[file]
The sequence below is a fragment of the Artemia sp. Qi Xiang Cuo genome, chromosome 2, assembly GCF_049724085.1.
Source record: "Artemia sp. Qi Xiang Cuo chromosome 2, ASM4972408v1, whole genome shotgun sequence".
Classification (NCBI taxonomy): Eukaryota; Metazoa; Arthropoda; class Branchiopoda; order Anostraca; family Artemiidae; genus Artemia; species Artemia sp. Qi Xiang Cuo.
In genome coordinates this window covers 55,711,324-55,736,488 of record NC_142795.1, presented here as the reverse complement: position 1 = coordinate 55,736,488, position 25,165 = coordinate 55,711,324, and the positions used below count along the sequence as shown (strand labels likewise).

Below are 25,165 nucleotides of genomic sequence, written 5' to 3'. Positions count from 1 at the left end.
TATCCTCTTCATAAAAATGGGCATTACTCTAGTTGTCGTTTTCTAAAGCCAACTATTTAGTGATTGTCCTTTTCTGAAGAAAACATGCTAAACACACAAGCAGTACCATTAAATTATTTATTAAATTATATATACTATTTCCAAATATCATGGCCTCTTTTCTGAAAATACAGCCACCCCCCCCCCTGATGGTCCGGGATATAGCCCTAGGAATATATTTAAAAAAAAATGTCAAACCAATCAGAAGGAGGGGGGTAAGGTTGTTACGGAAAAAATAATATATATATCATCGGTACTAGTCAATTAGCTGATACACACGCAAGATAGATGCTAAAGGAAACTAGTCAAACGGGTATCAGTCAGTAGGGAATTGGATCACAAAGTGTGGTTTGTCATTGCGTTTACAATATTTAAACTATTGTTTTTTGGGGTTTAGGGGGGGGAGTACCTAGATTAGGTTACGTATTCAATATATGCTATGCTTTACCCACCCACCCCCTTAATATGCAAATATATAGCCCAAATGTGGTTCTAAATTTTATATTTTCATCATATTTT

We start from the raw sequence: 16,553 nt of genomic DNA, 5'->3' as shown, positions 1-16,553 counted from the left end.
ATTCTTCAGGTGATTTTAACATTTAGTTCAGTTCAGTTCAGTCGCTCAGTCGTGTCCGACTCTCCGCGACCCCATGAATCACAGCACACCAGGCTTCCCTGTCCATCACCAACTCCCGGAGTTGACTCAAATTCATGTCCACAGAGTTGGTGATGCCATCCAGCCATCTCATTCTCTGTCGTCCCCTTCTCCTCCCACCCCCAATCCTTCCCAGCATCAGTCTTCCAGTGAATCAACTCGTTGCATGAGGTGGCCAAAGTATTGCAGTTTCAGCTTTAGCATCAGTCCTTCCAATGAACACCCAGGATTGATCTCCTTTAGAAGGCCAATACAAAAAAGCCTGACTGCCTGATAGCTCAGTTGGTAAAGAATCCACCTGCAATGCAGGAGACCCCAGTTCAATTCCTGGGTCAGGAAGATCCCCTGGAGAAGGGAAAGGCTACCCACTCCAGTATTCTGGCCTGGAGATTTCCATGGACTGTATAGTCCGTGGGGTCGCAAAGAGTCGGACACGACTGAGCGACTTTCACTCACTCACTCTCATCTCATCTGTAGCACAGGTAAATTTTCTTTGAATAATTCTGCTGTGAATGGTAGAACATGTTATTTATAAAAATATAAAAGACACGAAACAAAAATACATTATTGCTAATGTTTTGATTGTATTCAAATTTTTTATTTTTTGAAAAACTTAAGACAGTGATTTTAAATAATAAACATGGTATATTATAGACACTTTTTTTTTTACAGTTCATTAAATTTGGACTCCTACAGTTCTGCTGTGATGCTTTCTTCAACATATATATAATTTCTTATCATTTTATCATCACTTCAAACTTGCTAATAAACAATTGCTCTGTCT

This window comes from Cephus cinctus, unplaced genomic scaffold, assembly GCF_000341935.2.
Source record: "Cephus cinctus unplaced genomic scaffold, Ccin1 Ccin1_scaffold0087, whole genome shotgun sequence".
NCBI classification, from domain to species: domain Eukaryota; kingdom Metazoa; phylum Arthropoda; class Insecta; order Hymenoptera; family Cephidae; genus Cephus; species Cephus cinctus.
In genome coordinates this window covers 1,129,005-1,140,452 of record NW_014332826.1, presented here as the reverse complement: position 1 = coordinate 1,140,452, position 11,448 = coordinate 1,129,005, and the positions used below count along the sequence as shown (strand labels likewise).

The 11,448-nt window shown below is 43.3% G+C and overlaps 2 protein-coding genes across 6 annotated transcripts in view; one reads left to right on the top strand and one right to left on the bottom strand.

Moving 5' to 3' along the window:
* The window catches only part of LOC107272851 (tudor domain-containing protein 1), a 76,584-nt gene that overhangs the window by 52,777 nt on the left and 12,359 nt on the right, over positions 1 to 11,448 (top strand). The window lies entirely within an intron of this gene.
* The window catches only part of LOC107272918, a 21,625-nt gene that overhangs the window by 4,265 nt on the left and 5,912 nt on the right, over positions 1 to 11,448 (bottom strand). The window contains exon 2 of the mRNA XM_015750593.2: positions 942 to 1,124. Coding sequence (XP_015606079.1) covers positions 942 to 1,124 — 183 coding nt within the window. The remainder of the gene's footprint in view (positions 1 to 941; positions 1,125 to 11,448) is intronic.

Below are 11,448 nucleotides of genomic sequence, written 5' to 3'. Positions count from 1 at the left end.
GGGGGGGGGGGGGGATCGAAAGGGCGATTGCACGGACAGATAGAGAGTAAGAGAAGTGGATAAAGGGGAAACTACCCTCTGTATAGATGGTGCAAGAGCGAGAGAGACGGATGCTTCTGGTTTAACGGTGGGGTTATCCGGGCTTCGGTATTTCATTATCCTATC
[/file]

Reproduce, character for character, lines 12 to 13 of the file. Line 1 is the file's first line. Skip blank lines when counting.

In genome coordinates this window covers 1,129,005-1,140,452 of record NW_014332826.1, presented here as the reverse complement: position 1 = coordinate 1,140,452, position 11,448 = coordinate 1,129,005, and the positions used below count along the sequence as shown (strand labels likewise).

The 11,448-nt window shown below is 43.3% G+C and overlaps 2 protein-coding genes across 6 annotated transcripts in view; one reads left to right on the top strand and one right to left on the bottom strand.